• Okay, all of you, it seems that everyone knows about this song and who is singing it – but me! I about fell off the couch listening to it – it is soooo beautiful. Someone PLEASE tell me who these two fantastic looking and singing dudes are! I gotta get this song on my iPhone!
    Patti

    • I’m stunned you never heard this song, Patty! It is beautiful and reached #1 back in the early ’90’s. The four member group was called, “Extreme” and I believe this was their biggest hit. You might be surprised to find out the two singing in this video are not related. ๐Ÿ™‚ I’d originally thought they were brothers.

      You can find more about them here: http://en.wikipedia.org/wiki/Extreme_%28band%29

  • I think the showing is so hard (at least for me) because we have to let ourselves feel and be vulnerable and experience the emotions of our characters in order to get them on the page. And I definitely agree with you about those every day things that make the difference. BTW..I love that song!

    • That’s what it is indeed. We not only have to think beyond ourselves, but we have to open our hearts. It’s a scary place but the results are so worth it. You get out of it what you put in. But, those who love us will return the gesture after they realize we’re not just giving to get. ๐Ÿ™‚

  • This is a beautiful song and a great reminder of the power of our actions.But I wanted to reiterate what you said about music. I think songs and music are a great way to find emotional depth and even story ideas. Country and western–while not my favorite music–contains such wonderful story nuggets.

    • You’re so right, Linda. The angst, redemption, soaring adoration and more that we hear in songs grips us in such a short span. The chorus is like the thread in our stories, the beat like the rhythm of our words. Not only can we tap into the nuggets songs offer us but we can also dissect them to see craft a lot easier than we can dissect a novel. And music motivates. The right playlist for a story can set the muse free.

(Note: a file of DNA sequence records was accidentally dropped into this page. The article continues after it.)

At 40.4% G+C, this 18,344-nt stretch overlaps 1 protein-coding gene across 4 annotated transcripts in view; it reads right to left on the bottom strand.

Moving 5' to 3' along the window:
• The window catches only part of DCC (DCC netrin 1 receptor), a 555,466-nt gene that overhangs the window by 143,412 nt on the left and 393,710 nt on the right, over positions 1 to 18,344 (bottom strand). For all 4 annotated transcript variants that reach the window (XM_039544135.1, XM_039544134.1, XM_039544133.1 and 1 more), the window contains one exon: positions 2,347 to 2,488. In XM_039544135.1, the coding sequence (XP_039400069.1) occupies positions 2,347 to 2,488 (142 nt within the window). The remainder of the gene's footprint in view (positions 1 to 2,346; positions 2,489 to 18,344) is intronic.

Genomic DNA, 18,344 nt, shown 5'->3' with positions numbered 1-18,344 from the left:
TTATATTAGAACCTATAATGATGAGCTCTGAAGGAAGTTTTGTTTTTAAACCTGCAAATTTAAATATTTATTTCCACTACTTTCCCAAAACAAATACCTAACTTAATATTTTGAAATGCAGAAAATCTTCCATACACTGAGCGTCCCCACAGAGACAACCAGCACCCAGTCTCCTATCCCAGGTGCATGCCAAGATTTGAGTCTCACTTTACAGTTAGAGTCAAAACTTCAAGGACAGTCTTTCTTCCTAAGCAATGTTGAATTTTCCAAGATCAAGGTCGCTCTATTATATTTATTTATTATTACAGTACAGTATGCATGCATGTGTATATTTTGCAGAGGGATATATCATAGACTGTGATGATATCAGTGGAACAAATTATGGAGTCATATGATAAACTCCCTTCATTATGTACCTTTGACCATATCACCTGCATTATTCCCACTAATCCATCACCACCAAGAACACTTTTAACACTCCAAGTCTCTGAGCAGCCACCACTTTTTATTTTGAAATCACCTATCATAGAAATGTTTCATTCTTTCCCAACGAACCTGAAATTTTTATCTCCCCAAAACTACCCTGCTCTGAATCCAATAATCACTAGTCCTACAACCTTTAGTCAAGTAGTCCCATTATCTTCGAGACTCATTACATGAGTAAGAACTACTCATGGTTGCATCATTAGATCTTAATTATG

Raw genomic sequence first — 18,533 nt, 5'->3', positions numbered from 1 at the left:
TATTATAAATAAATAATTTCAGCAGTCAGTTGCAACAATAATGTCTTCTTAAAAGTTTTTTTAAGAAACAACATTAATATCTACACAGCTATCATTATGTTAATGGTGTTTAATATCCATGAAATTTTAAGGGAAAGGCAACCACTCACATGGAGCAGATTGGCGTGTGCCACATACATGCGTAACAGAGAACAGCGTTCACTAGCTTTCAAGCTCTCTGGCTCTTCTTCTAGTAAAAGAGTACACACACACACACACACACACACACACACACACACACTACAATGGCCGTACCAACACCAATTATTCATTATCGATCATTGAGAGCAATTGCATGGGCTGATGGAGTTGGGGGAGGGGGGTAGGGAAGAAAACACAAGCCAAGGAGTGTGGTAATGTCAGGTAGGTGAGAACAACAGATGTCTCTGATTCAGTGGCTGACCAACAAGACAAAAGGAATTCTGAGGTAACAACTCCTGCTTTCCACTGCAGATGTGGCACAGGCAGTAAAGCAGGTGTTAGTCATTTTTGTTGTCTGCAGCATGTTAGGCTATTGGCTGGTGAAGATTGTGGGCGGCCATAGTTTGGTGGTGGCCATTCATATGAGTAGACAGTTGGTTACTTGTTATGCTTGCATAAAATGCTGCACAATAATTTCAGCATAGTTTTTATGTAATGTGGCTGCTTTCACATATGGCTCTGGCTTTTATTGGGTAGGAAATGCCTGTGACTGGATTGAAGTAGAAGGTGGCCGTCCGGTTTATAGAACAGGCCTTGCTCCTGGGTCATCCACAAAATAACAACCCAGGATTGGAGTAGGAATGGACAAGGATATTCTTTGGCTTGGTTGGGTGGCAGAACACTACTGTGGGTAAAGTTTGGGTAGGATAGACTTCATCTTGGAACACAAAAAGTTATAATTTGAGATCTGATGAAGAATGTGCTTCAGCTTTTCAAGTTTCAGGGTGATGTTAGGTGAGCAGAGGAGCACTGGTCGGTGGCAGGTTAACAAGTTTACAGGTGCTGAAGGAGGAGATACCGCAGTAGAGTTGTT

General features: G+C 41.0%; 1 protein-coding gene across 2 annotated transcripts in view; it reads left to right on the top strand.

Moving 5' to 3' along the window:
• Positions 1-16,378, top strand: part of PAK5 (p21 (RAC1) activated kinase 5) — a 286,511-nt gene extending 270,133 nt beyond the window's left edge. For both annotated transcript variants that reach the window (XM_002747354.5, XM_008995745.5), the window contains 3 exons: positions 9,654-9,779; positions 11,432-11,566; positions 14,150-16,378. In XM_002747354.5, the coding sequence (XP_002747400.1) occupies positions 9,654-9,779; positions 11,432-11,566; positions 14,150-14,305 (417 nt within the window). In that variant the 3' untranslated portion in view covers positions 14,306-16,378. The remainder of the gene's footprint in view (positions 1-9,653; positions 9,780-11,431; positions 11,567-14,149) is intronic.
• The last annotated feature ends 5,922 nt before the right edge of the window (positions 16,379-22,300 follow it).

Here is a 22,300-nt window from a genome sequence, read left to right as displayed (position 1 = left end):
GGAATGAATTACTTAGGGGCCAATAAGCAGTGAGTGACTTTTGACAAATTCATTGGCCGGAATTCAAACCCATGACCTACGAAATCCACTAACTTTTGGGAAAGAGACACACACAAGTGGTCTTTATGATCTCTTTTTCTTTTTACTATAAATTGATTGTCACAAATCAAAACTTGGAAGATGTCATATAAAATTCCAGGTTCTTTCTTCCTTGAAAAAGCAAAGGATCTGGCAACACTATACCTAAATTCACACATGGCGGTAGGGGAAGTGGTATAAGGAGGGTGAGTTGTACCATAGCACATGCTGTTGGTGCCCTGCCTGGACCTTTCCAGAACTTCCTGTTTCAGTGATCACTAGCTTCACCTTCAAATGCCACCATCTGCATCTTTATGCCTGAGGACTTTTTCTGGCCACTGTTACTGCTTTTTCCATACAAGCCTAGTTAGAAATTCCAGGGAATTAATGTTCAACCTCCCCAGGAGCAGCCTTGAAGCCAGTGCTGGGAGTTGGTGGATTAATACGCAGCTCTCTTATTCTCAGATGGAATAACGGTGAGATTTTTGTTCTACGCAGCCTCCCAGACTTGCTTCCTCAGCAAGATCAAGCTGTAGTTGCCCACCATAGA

• I love this song. Every time I hear it (which isn’t often) I turn it up and sing it loud!
    Thanks for a great post. I have often tried to figure out what the hell “show don’t tell” means. And when I think I am showing.. I’m apparently just yammering. Ha.
    I took a creative writing class ten years ago and learned a little about showing and not telling.
    I think when I write tonight for my goal count, I will practice showing.
    Thanks again!

    • Show don’t tell, like deep POV is not an easy craft tool to master.

      I read a craft book a while ago – can’t recall the name right now – where the author said to close your eyes and picture yourself as the character as the character goes through a specific scene. Really focus on the the senses here. Look around, see what your character sees, hear what s/he hears, smell the air, etc.

      Now focus on your own body’s reaction to this scene. Are your palms sweaty? Is your heart racing? Is it lumbering along instead? What is happening to you as you feel, hear, see, smell, touch and taste all that your character does in that scene? Write it down. That’s showing not telling.

      It takes a lot more words than just writing, “He was scared.” but it’s so worth it because it paints a picture in your reader’s mind, giving them a sense of being right there beside – or as – the character.

  • Showing is tough, but mix it with deep emotion, and it flows.
    It’s the feelings wee share in the action and words that make them memorable. We write to the heart and there it will live.
    Great post!

    • Exactly. It’s the feelings we share that make it memorable. Readers want to connect with characters and showing vs. telling helps them do just that.

      I love what you said here, Sandy. So beautiful. “Write to the heart and there it will live.” Perfect.

  • This is one of my absolutely, favorite songs in the whole wide world!! You’re correct about showing more than telling. When I finally got it, a lightbulb went off in my head ๐Ÿ™‚